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U.S. owes Sandy Hook families stronger gun laws, Biden says

2022-12-14T15:31:23Z

Flowers, pins and other items are placed on the Sandy Hook Permanent Memorial to mark the 10th anniversary of the shooting at Sandy Hook Elementary School in Newtown, Connecticut, U.S., December 14, 2022. REUTERS/Michelle McLoughlin

U.S. President Joe Biden marked 10 years since the massacre at Sandy Hook Elementary School in Connecticut on Wednesday by saying Americans should have “societal guilt” for failing to address gun violence appropriately in the decade since.

The rampage at the school on Dec. 14, 2012 – when a heavily armed gunman killed 20 young children and six educators – shocked the country and has been followed by an epidemic of mass shootings.

“We should have societal guilt for taking too long to deal with this problem. We have a moral obligation to pass and enforce laws that can prevent these things from happening again,” Biden said in a statement.

“We owe it to the courageous, young survivors and to the families who lost part of their soul 10 years ago to turn their pain into purpose,” he said.

The Democratic president has renewed vows to secure a new ban on assault weapons in the United States and has turned up the heat on lawmakers to pass legislation before his party loses control of the U.S. House of Representatives next month.

In his statement, Biden noted that in June he signed into law a bipartisan bill that includes provisions intended to help states keep guns out of the hands of those deemed to be a danger to themselves or others.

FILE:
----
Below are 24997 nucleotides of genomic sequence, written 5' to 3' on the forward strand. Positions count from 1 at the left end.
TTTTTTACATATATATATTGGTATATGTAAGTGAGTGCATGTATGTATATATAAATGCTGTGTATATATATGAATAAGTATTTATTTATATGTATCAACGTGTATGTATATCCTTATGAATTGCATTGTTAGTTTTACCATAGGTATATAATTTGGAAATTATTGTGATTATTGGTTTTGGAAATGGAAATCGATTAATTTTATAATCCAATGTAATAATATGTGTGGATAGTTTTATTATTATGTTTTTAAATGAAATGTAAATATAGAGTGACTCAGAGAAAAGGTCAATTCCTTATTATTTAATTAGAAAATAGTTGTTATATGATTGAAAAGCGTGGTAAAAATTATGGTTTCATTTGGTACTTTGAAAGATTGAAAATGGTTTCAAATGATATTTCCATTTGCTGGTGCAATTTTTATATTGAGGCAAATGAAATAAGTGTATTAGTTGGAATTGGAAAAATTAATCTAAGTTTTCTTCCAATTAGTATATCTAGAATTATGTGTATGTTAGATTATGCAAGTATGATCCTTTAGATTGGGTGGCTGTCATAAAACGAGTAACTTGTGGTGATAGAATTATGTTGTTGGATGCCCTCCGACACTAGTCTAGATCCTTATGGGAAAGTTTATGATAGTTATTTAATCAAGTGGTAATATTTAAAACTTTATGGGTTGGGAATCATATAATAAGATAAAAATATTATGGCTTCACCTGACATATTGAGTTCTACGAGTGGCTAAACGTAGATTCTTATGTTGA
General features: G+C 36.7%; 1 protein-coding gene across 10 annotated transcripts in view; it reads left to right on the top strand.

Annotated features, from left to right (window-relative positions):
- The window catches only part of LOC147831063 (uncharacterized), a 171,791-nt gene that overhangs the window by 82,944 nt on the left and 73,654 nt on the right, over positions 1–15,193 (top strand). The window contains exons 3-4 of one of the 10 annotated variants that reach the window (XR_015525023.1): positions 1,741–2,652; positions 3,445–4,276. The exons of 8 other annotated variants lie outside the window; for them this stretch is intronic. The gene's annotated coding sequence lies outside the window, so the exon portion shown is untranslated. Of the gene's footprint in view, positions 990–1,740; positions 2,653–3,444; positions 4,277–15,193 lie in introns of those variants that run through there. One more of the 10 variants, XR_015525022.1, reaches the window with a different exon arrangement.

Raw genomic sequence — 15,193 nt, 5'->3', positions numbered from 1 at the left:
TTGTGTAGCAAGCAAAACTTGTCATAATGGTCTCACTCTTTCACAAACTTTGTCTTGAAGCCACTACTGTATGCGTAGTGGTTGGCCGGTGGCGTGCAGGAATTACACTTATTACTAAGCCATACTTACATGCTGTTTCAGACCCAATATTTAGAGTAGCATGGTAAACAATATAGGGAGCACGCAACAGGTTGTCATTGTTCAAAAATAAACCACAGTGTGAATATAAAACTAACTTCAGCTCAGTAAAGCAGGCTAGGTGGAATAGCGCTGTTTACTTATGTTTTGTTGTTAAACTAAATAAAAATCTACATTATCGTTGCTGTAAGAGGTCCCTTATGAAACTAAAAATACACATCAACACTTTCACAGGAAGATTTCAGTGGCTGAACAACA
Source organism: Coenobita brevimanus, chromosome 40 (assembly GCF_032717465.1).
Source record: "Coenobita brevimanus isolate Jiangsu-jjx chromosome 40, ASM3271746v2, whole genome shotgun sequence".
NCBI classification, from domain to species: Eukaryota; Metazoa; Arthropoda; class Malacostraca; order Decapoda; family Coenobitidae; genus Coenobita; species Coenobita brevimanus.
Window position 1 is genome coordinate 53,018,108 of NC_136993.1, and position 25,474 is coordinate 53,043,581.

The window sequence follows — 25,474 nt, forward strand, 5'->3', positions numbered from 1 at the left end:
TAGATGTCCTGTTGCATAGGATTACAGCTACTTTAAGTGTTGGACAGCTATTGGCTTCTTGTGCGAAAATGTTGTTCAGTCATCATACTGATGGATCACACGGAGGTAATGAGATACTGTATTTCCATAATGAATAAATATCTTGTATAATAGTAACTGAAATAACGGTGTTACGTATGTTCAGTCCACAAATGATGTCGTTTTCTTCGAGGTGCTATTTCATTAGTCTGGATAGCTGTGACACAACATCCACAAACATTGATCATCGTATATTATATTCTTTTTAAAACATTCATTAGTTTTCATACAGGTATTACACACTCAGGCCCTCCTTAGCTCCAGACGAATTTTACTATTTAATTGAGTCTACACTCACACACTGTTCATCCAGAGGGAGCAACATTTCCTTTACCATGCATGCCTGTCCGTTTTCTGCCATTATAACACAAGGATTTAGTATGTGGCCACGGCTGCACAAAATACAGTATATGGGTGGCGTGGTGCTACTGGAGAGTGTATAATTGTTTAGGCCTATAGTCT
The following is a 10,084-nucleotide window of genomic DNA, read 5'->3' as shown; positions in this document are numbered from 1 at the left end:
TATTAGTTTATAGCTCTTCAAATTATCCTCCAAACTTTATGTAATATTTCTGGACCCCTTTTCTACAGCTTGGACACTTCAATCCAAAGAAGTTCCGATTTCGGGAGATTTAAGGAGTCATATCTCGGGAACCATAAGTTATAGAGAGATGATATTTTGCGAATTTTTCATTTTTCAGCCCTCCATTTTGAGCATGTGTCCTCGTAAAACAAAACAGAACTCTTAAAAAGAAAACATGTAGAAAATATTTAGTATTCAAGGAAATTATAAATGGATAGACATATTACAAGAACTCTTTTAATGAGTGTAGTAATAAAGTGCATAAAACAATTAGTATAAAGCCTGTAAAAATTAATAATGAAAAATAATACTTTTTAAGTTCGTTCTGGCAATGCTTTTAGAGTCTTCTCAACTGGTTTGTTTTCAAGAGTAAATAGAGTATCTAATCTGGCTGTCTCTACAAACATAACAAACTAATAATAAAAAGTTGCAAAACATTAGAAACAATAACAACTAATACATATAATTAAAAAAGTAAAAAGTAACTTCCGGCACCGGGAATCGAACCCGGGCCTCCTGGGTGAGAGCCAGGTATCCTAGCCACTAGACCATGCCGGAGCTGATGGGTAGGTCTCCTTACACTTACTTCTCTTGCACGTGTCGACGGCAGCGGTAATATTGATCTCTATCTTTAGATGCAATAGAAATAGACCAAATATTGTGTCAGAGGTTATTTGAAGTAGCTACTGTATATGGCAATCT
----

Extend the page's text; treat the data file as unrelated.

“Still, we must do more. I am determined to ban assault weapons and high-capacity magazines like those used at Sandy Hook and countless other mass shootings in America,” he said.

“Enough is enough. Our obligation is clear. We must eliminate these weapons that have no purpose other than to kill people in large numbers,” Biden said. “It is within our power to do this – for the sake of not only the lives of the innocents lost, but for the survivors who still hope.”

Democratic former President Barack Obama, who was in the White House when the Sandy Hook massacre took place, said in a statement that he considered that day “the single darkest day of my presidency,” but that more recently, “I’ve sensed that slowly, steadily, the tide is turning; that real change is possible. And I feel that way in no small part because of the families of Sandy Hook Elementary.”

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